So reads the neon sign on the staircase foyer wall of the Linde Family Wing at the Museum of Fine Arts, Boston. The work was acquired in 2011 with funds from its 2010-2011 Contemporary Art Visiting Committee that at the time included members of our audience.
As true as this statement is, in the life of most musical performers it is a rare privilege to introduce a work to the public, and to be able to perform it anew forty years later after it has become important in the history of our art. This will be our experience this week with Sonata for Viola and Piano Op. 147 (1975) by Dmitry Shostakovitch. In 1975 I performed its Boston area premiere as part of a faculty recital at MIT’s Kresge Auditorium with pianist Seth Carlin. I have since performed it at BCMS concerts in November 1993 with Randall Hodgkinson, and again in August 2005 with Mihae Lee.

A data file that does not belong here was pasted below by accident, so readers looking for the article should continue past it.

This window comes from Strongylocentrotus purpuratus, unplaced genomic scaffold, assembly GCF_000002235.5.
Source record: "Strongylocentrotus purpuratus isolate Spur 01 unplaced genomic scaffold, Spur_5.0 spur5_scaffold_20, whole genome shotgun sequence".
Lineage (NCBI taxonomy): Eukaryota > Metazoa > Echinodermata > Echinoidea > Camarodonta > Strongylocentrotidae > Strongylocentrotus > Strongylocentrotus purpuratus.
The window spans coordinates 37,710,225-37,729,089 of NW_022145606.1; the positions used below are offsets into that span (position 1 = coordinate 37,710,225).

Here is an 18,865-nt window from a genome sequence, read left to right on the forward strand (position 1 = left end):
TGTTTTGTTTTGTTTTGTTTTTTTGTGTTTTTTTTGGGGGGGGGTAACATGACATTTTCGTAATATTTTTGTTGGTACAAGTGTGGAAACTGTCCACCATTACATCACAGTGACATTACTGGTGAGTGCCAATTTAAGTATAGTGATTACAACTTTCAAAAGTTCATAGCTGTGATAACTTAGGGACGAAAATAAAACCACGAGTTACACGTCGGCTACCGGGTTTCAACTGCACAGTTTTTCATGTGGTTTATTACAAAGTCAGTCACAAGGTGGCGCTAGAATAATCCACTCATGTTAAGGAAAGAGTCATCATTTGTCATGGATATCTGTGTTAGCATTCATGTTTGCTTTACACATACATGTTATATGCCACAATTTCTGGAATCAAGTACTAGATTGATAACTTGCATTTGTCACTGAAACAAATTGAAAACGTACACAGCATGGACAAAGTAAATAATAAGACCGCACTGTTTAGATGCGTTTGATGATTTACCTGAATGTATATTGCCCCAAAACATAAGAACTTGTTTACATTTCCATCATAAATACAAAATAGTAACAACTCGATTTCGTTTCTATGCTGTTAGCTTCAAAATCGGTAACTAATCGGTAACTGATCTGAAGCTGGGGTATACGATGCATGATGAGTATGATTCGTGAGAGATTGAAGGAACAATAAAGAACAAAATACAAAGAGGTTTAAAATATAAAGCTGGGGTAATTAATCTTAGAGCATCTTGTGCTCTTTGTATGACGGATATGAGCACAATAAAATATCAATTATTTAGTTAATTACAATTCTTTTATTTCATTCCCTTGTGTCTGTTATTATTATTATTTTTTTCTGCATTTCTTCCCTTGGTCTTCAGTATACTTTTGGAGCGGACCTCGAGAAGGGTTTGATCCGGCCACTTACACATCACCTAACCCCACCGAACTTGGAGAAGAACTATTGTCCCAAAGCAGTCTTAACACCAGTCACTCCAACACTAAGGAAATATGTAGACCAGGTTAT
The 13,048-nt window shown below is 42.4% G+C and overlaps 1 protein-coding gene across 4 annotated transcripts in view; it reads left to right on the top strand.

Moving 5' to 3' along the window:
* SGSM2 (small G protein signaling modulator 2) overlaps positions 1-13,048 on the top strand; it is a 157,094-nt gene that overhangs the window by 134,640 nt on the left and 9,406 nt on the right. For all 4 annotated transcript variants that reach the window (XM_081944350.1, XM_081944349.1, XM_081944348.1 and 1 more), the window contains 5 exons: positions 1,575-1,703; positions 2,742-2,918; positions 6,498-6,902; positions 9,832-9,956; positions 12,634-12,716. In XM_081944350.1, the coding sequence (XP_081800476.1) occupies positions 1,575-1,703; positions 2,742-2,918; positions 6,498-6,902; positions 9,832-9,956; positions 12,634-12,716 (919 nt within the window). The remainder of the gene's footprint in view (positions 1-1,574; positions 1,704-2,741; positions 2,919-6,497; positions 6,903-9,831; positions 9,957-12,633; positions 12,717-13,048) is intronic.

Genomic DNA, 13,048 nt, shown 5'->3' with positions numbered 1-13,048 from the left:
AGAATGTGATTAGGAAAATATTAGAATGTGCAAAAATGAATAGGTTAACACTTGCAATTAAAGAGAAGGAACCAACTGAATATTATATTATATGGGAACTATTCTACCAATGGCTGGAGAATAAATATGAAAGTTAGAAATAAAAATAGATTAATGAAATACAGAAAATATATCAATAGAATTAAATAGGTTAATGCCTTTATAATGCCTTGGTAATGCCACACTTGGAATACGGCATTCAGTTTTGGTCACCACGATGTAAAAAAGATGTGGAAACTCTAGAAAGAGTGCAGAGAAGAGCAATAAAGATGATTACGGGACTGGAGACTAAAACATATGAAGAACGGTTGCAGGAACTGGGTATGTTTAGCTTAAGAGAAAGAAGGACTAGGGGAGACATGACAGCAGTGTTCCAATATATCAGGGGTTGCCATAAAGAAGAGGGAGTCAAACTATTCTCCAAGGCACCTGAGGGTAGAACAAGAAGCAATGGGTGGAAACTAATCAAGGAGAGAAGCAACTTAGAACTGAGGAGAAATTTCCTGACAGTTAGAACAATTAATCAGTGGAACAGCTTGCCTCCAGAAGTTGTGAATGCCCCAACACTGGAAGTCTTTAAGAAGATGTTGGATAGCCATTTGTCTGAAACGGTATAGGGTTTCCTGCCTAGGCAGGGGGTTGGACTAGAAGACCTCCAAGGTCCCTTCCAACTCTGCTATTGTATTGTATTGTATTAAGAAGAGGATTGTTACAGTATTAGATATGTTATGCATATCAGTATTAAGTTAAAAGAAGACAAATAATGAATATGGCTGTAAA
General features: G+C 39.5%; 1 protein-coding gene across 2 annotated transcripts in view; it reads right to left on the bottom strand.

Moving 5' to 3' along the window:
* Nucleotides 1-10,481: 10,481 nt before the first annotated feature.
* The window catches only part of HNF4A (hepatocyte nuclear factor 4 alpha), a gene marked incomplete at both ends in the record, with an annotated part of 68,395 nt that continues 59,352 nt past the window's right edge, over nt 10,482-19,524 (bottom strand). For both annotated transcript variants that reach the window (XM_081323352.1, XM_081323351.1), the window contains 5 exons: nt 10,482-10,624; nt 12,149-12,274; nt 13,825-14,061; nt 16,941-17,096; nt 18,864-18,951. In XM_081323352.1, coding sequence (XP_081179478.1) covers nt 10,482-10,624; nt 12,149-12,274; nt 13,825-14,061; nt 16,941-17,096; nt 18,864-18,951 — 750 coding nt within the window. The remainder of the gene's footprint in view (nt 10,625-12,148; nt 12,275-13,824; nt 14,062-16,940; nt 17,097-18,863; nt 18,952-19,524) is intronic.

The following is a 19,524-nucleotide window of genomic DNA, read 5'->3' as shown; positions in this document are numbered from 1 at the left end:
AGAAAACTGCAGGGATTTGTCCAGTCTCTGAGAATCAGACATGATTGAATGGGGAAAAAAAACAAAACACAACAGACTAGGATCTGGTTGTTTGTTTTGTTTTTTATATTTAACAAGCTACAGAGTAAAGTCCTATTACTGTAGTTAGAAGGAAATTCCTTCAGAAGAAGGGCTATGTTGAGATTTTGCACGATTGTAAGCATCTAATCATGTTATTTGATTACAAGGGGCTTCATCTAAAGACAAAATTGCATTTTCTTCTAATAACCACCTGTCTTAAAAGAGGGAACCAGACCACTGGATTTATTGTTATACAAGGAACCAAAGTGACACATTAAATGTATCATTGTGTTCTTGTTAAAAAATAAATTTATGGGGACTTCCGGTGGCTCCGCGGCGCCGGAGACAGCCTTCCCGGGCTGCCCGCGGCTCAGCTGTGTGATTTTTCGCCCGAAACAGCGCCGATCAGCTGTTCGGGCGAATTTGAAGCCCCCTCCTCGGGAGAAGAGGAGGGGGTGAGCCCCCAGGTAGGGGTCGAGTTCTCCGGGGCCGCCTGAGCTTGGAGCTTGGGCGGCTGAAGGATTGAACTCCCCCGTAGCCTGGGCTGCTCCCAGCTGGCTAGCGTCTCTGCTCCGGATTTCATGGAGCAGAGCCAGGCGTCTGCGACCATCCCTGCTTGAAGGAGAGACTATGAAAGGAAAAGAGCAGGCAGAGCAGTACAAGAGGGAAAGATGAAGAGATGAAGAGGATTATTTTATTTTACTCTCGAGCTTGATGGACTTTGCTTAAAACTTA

In 1975 we knew the sonata was the final work of one who had lived through and responded creatively to repeated challenges from an oppressive Soviet regime. We learned since that, in a gesture of hommage to one who had broken the boundaries of his time, Shostakovitch quoted motifs and textures from two of Beethoven’s better-known solo piano sonatas. In time we recognized the first piano theme as a twelve-tone row: the very use of which Shostakovitch himself had previously denounced. What we didn’t know until many years later was that the middle movement is based on his pre-existent 1940’s opera sketch of Gogol’s sardonic play The Gamblers in which two swindlers are duped by their intended mark. The three-movement sonata concludes with some of the most transcendent music that Shostakovitch produced. Today we appreciate this work among the greatest of the past.
In our program Sonata for Viola and Piano, Op. 147 (1975) is framed by two major works in minor keys: Schubert’s Quartettsatz D.703 (1820) in C minor, and Brahms’s great Quintet for Piano and Strings in F minor, Op. 34 (1864-65) in the 150th year since it was first published.